I spent most of my teenage years getting up at an insanely early hour to wash and blowdry my hair straight, a ritual that took at least an hour only to have frizz and baby hairs reveal my hair’s true nature at some point of every day. In college my friends used my hair’s curl level as an unscientific BAC reading. If my hair was straight at a party, it was usually early in the evening and I was probably sober. As the night wore on and the drinks added up, the more likely I was to be dancing and sweating like a maniac with my thick curls forming just as the DJ began the 80s set. By the end of the night, cheap pizza in hand, my hair was curly like Felicity’s, a popular show during my college years, a show that began to make it acceptable for me to wear my curly hair out in public, a show that almost made me feel my curls were cool. I remember bumping into a guy in the middle of campus, who’d ghosted me months prior, but this time my hair curly, big, imposing; a real statement piece. Rendered speechless by the transformation, he made some sort of “we should hang out sometime” overture (refer to the aforementioned feminist leanings to guess what my response was), which was utterly puzzling. My curly hair had never been the highpoint of my appearance, but rather an unfortunate footnote: “She’s got a great personality and a nice rack - too bad about the hair. Looks like a head full of french fries, if you ask me.”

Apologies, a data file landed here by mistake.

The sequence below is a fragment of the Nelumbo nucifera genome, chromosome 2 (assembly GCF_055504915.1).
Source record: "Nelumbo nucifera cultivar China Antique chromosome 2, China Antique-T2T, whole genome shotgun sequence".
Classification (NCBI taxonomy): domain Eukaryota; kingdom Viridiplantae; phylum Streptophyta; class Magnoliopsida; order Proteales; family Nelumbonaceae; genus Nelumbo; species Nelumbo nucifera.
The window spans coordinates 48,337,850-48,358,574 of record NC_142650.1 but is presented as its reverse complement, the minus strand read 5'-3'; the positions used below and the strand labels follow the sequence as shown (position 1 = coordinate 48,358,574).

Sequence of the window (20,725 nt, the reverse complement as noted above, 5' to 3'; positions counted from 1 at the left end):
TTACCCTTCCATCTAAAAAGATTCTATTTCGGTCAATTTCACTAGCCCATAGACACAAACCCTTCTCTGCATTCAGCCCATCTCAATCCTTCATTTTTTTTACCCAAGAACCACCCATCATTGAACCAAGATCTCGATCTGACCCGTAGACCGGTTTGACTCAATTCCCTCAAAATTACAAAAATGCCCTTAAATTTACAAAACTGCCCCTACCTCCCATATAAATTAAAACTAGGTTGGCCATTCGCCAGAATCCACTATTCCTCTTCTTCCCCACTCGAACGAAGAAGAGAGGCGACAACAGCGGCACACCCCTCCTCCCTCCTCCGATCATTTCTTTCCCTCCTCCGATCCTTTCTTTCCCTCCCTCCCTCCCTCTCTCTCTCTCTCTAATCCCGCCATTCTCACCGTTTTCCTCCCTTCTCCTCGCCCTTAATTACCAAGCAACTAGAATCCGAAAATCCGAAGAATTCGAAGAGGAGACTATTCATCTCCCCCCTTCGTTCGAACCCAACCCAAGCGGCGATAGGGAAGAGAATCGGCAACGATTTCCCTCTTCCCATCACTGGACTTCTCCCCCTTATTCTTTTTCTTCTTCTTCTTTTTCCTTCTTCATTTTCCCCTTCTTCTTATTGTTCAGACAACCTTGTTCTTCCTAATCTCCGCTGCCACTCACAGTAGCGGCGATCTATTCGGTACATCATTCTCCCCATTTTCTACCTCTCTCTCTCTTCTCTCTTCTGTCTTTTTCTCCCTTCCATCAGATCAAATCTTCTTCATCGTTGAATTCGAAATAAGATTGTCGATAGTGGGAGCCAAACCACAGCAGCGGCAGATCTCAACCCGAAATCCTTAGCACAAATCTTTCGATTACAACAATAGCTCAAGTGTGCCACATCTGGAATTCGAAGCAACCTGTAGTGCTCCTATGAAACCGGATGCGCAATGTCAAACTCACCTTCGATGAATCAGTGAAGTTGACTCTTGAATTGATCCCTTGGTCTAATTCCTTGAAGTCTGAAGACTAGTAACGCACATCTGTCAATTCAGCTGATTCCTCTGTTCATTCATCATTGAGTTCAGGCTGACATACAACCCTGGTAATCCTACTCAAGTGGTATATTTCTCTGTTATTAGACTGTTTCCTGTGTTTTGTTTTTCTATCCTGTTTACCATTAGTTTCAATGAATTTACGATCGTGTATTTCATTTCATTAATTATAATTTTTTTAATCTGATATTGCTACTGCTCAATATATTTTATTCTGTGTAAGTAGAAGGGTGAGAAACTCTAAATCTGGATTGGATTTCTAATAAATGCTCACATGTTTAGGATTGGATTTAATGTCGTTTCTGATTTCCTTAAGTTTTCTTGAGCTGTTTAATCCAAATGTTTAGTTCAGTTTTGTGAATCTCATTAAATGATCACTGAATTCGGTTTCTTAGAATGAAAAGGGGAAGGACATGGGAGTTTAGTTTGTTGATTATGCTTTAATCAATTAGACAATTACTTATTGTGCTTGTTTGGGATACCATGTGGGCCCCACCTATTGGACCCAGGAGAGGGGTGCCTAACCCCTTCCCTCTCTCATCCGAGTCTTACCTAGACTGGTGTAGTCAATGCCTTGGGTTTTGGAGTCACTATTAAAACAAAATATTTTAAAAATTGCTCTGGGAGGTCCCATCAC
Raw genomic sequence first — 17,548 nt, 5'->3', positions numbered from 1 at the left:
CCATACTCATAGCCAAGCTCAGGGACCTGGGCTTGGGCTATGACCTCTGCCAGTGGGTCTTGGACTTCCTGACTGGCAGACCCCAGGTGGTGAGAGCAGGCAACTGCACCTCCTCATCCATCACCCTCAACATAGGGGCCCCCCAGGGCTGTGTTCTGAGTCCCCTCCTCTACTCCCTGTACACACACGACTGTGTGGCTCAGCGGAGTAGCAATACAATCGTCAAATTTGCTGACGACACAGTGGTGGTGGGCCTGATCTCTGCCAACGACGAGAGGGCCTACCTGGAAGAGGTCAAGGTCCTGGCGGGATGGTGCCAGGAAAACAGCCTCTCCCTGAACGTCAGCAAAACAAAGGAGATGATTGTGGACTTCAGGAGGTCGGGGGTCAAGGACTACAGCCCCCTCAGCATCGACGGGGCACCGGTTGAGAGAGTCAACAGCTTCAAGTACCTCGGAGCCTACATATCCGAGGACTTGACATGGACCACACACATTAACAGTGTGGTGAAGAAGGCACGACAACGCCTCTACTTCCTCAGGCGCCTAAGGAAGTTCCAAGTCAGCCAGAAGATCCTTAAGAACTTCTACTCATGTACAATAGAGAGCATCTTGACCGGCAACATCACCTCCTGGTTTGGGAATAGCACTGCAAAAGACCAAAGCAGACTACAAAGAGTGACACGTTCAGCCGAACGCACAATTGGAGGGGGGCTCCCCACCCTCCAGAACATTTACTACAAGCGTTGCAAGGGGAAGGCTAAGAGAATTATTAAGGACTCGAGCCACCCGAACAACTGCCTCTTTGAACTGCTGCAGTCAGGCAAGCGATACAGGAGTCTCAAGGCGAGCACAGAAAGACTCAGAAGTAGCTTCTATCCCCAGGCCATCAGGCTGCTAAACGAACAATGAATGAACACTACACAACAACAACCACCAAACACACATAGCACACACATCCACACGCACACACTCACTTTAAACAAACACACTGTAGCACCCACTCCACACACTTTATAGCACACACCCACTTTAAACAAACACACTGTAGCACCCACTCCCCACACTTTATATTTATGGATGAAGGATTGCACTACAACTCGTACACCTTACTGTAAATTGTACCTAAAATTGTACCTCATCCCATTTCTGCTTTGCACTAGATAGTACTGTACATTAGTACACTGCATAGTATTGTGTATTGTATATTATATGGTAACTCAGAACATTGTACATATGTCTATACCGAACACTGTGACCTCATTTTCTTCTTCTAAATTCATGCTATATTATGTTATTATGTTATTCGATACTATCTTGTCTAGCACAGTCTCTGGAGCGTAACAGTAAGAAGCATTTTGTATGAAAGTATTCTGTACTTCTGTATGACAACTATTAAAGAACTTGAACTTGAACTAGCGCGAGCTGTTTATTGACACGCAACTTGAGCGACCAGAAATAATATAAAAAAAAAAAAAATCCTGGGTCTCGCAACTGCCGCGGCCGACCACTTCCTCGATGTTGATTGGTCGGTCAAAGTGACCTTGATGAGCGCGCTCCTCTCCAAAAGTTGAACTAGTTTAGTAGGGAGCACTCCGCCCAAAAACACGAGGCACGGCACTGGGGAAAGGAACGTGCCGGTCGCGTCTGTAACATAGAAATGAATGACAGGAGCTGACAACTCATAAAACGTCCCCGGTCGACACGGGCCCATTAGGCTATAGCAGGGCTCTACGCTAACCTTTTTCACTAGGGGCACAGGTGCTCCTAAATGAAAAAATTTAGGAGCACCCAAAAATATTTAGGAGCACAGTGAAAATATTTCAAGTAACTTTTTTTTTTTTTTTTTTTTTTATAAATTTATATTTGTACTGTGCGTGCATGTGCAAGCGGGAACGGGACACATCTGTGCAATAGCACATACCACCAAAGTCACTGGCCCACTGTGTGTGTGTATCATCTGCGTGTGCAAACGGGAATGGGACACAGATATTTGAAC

Although that was 20 years ago, I’ve only recently come to realize this whole hair thing represents a shameful self-loathing thing I’ve had going on since as far back as I can remember. But, hair has also become my armor, my partner in survival.